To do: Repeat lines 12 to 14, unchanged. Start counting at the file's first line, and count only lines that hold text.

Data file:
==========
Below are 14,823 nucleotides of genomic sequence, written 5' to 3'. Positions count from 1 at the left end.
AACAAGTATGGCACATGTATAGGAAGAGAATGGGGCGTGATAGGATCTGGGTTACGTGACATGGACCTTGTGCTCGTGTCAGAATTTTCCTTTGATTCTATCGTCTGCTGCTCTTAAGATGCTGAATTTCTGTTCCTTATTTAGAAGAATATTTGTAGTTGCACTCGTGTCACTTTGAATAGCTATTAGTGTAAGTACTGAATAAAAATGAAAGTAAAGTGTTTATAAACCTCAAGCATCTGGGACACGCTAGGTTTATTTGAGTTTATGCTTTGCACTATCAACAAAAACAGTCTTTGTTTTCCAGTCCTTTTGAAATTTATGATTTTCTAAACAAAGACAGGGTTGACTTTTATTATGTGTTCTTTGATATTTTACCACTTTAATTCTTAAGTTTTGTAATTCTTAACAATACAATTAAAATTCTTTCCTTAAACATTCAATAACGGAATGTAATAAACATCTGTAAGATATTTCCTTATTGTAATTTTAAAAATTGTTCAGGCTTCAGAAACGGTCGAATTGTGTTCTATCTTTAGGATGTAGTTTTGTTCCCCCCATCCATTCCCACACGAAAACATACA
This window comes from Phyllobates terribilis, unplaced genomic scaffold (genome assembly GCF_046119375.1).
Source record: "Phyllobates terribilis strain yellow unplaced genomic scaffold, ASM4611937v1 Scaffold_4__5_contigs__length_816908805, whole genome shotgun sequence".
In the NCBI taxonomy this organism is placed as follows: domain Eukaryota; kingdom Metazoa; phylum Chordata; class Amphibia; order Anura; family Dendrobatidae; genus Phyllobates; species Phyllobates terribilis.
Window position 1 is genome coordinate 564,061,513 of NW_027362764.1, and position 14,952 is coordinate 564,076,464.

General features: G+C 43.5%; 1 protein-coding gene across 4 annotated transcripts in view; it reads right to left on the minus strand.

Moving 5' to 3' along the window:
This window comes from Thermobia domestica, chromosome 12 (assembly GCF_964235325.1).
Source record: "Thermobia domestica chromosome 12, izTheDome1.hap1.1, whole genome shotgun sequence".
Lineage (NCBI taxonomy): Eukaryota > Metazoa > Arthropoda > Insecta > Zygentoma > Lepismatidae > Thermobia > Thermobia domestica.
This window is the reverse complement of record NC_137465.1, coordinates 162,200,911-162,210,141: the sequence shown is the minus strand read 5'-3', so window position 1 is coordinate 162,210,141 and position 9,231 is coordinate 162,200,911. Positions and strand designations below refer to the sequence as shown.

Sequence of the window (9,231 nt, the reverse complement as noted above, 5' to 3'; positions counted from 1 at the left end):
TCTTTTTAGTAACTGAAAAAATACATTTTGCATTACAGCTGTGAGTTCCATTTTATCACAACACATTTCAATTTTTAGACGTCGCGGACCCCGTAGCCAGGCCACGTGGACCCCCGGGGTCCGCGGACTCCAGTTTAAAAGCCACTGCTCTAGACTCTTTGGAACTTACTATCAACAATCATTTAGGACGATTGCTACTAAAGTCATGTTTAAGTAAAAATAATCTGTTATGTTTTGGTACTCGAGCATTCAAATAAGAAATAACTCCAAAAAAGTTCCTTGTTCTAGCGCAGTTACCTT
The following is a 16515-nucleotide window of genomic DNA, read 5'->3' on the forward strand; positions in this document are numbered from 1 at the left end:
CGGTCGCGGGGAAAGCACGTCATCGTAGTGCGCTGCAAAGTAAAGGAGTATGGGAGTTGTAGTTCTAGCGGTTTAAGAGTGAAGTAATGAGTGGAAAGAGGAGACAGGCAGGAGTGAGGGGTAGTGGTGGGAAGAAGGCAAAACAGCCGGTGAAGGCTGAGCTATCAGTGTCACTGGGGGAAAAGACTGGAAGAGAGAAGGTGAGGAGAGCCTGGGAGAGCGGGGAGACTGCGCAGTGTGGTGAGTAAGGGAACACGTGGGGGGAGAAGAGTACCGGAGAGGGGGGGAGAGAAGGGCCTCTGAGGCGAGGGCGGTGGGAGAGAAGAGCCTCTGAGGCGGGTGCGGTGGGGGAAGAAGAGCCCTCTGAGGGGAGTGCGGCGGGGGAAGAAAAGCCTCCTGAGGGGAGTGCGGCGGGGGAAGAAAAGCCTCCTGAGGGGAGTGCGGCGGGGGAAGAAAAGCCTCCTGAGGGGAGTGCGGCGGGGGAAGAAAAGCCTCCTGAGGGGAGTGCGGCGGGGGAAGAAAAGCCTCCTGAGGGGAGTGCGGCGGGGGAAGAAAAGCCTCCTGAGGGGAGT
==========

This window is the reverse complement of record NC_137465.1, coordinates 162,200,911-162,210,141: the sequence shown is the minus strand read 5'-3', so window position 1 is coordinate 162,210,141 and position 9,231 is coordinate 162,200,911. Positions and strand designations below refer to the sequence as shown.

Sequence of the window (9,231 nt, the reverse complement as noted above, 5' to 3'; positions counted from 1 at the left end):
TCTTTTTAGTAACTGAAAAAATACATTTTGCATTACAGCTGTGAGTTCCATTTTATCACAACACATTTCAATTTTTAGACGTCGCGGACCCCGTAGCCAGGCCACGTGGACCCCCGGGGTCCGCGGACTCCAGTTTAAAAGCCACTGCTCTAGACTCTTTGGAACTTACTATCAACAATCATTTAGGACGATTGCTACTAAAGTCATGTTTAAGTAAAAATAATCTGTTATGTTTTGGTACTCGAGCATTCAAATAAGAAATAACTCCAAAAAAGTTCCTTGTTCTAGCGCAGTTACCTT